In the previous post, we defined two invisible hands.
The first one was the invisble hand of human nature combined with the ideas of: A belief in a Supreme Being, Principle of Self-Motion, Human Communication, Sympathy, and Production = Revenue or Consumption, all producing welfare and peace of mind.
The second one was the invisble hand of physical nature which is made up of: Fire burning, Lighter things flying, Heavy things falling, Water refreshing, producing regular and irregular natural events.
The next step is to find out if the Eastern philosophers have something similar to what the invisible hand that Smith discovered. Since east and west live in the same universe, then the East should have discovered the invisible hand as well. Actually, the East has discovered the invisible hand much earlier than the West, calling it as Dharma in India, and the Tao in China.
What is Dharma?
Wiki defines Dharma as:
behaviours that are considered to be in accord with rta, the order that makes life and universe possible,[note 1] and includes duties, rights, laws, conduct, virtues and ‘‘right way of living.’’
Dharma in the context of Smith’s works has the following major derivatives:
1. Rta dharma is the collective name for the order or nature of the physical universe. This can be called physical dharma or the invisible hand of physical nature. This matches the description given by Smith as the invisible hand of Jupiter that caused extraordinary natural events like storms.
Fire burns, and water refreshes; heavy bodies descend, and lighter substances fly upwards, by the necessity of their own nature; nor was the invisible hand of Jupiter ever apprehended to be employed in those matters
2. Varna dharma is the term for the natural social classes in society which the ancient Hindus and the Chinese described. For example, the Hindus described four castes, while the Japanese writer Musashi gave five ways which everyone passes through. Smith describes this in The Theory of Moral Sentiments as the invisible hand of society which distributes resources naturally through the division of labour of the landlord class and worker class. In The Wealth of Nations, he later elaborates on classes as those who live by rent (ruling class), wages (working class), and profits (merchant class). Many people just cite the sentences near the word ‘invisible hand’ to justify selfishness, ignoring the obligation of the rich to distribute their resources to others via employment, which Smith mentioned too:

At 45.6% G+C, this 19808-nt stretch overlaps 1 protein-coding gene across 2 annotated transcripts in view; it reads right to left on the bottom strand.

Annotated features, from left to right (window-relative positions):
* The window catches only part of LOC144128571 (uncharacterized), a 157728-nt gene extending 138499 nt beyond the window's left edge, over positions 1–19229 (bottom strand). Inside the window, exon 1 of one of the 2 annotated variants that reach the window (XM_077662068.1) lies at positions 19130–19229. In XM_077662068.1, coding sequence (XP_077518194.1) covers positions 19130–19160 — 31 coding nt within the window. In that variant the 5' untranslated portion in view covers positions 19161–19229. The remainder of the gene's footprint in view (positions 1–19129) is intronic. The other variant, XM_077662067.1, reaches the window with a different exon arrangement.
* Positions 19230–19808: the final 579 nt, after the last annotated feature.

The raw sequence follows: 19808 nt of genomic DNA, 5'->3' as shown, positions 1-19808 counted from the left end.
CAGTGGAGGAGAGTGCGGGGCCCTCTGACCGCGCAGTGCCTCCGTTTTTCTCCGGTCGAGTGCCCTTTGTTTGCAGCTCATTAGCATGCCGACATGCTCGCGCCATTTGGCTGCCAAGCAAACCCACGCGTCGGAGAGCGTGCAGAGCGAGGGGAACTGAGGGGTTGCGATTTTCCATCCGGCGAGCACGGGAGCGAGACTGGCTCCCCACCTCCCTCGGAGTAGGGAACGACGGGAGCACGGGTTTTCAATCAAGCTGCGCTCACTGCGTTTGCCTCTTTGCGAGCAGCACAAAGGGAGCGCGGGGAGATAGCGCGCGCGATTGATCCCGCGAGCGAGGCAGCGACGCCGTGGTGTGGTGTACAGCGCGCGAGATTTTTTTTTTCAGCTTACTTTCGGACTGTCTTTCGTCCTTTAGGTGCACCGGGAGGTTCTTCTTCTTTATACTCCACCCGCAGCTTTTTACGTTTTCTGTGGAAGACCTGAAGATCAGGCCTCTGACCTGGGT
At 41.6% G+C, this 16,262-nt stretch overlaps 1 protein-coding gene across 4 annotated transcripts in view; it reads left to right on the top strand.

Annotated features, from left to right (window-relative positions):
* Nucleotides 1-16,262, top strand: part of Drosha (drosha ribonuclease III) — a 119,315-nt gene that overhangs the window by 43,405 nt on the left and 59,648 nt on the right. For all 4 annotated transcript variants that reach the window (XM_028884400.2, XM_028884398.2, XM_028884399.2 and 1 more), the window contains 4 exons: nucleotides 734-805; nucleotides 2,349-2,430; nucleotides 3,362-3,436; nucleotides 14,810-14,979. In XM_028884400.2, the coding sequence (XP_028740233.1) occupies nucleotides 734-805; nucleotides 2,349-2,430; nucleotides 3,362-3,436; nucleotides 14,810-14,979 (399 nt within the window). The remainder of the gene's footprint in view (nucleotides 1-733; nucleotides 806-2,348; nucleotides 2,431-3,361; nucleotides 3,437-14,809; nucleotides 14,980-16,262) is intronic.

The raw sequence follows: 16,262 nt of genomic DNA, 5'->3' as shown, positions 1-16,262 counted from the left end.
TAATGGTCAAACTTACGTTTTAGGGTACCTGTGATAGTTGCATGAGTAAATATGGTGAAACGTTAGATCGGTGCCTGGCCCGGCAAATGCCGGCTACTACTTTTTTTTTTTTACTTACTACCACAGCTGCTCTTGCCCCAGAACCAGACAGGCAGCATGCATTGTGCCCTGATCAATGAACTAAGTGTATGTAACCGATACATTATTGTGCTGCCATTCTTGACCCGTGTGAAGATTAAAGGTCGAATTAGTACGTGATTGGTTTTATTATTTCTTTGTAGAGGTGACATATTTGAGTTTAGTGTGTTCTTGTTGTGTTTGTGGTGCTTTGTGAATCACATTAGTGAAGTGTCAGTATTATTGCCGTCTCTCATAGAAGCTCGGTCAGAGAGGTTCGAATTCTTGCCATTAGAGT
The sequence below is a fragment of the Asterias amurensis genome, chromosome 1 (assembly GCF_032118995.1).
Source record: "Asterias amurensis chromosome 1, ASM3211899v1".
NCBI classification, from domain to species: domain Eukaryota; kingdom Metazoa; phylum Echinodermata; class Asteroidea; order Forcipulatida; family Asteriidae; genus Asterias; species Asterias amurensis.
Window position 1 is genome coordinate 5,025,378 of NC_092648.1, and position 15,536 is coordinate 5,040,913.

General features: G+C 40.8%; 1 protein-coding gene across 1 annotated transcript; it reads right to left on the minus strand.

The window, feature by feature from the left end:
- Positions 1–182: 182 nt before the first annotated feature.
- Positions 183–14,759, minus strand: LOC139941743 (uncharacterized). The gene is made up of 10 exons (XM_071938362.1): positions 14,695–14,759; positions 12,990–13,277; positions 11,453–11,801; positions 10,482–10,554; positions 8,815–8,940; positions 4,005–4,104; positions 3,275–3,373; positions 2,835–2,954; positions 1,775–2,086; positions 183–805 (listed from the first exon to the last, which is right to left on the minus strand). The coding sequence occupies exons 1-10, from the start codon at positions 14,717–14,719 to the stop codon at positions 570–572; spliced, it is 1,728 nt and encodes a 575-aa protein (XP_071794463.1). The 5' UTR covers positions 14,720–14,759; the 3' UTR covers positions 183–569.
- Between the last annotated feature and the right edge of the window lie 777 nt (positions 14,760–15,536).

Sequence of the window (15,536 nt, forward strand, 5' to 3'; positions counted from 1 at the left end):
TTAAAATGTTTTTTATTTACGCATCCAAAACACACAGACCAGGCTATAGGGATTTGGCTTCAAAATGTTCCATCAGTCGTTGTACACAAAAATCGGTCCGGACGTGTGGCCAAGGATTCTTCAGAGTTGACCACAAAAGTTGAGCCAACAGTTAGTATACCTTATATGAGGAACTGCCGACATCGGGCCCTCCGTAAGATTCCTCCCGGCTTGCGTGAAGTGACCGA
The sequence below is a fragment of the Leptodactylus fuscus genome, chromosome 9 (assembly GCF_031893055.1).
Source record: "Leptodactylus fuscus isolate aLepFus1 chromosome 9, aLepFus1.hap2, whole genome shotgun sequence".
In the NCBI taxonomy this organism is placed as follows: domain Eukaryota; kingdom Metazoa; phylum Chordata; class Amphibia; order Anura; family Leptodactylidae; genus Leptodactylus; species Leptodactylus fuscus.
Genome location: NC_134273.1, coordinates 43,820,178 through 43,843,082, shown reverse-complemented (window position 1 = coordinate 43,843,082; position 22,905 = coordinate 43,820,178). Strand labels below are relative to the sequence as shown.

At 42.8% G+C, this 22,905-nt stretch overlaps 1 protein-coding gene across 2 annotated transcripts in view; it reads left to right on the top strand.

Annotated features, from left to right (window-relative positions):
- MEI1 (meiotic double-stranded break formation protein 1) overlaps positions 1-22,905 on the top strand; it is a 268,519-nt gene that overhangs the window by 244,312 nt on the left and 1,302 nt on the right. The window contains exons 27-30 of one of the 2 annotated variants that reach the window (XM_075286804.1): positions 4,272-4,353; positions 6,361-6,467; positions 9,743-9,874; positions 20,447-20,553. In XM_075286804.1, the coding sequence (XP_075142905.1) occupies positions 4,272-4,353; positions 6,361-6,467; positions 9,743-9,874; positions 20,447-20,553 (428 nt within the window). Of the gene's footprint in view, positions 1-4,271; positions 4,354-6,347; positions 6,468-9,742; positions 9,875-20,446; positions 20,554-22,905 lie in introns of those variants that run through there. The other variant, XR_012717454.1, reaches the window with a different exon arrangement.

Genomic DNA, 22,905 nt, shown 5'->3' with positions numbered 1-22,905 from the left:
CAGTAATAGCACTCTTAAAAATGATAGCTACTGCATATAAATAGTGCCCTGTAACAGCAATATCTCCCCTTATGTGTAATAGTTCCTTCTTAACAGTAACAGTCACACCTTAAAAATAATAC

the proud and unfeeling landlord views his extensive fields, and.. in imagination consumes himself the whole harvest that grows upon them.. The capacity of his stomach bears no proportion to the immensity of his desires, and will receive no more than that of the meanest peasant. The rest he is obliged to distribute among those.. who.. keep in order all.. baubles and trinkets.
The rich … divide with the poor the produce of all their improvements. They are led by an invisible hand to make nearly the same distribution of the necessaries of life, which would have been made, had the earth been divided into equal portions among all its inhabitants, and thus without intending it, without knowing it, advance the interest of the society, and afford means to the multiplication of the species. When Providence divided the earth among a few lordly masters, it neither forgot nor abandoned those who seemed to have been left out in the partition. These last too enjoy their share of all that it produces. In what constitutes the real happiness of human life, they are in no respect inferior to those who would seem so much above them. In ease of body and peace of mind, all.. are nearly upon a level, and the beggar..possesses that security which kings are fighting for.
3. Svadharma is the name for personal dharma. It is equivalent to the principle of self-motion, described by Smith as the chess pieces moving by through a Player’s hands.
The man of system is apt to be very wise in his own conceit. He is often so enamoured with.. his own ideal plan of government.. He establishes it completely without any regard to the great interests or strong prejudices which may oppose it. He imagines that he can arrange the members of a great society with as much ease as the hand arranges the different pieces on a chess-board. He does not consider that the pieces on the chess-board have no other principle of motion besides that which the hand impresses upon them.
But that, in the great chess-board of human society, every single piece has a principle of motion of its own, altogether different from that which the legislature might choose to impress on it. If those two principles coincide and act in the same direction, the game of human society will go on easily and harmoniously, and is very likely to be happy and successful. If they are opposite or different, the game will go on miserably, and the society must be at all times in the highest degree of disorder.